Touring: A Contemporary Black Matriarchal Lineage in Printmaking X Claire Oliver Gallery
study the Black Matriarchs
like my aunt timmie.
it was her iron,
or one like hers,
that smoothed the sheets
the master poet slept on.
home or hotel, what matters is
he lay himself down on her handiwork
and dreamed. she dreamed too, words:
some cherokee, some masai and some
huge and particular as hope.
if you had heard her
chanting as she ironed
you would understand form and line
and discipline and order and
Like our foremothers, Black women printmakers have used the tools in our hands to create visual languages that tell the stories of our past, present, future and the in-between spaces within fractal time. A Contemporary Black Matriarchal Lineage in Printmaking explores the narratives of 9 contemporary Black women printmakers, living in the United States of America, who have shaped a place for themselves. Utilizing the Elements of Art, in an improvisational style, each printmaker shares matriarchal perspectives on Black interiority.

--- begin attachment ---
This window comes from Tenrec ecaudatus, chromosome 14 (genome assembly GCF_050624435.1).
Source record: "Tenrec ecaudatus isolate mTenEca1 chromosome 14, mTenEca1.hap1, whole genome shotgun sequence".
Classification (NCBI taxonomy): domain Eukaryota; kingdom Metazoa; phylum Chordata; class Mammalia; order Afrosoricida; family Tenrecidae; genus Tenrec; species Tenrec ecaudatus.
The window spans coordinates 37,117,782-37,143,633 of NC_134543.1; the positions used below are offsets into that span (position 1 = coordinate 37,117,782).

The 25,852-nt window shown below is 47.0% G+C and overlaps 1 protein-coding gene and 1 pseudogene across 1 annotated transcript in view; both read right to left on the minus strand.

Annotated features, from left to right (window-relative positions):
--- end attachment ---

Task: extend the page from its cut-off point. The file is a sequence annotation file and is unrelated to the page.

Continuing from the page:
Co-curator, Delita Martin and I champion collaboration, yet we knew the importance of presenting an exhibition that centered the works solely created from the creativity, self-reflexivity, intellectual thoughts and hands of the Black woman. A Contemporary Black Matriarchal Lineage in Printmaking marks the first national exhibition, curated by Black women printmakers highlighting the experimental prints of Established and Mid-Career Black women printmakers.
It is of importance to note that each woman, although several practice in varied areas of the arts, self-identifies* as a printmaker. We have dreamt of an emic printmaking survey that honors the present work of Black women who are actively exhibiting and practicing in the discipline of printmaking. It is our hope that many more solo and group exhibitions will come into fruition for contemporary Black women printmakers. Stories are being told, are you listening to what Black women are saying, are you seeing what Black women are creating? If you see us, if you hear us “you would understand form and line and discipline and order and America.
-Tanekeya Word, co-curator, visual artist, printmaker
Karen J. Revis, Lisa Hunt, Ann Johnson, Delita Martin, LaToya H. Hobbs, Tanekeya Word, Chloe Alexander, Stephanie Santana, Sam E. Vernon
* Various Black women artists have created prints, who do not consider printmaking to be their primary artistic identity. We distinguished between the women who have devoted all or a portion of their artistic practice to become an Established or Mid-Career Printmaker.
Lucille Clifton, “study the masters.”Blessing the Boats: New and Selected Poems, 1988-2000 (Rochester, NY: BOA Editions, 2000) 25.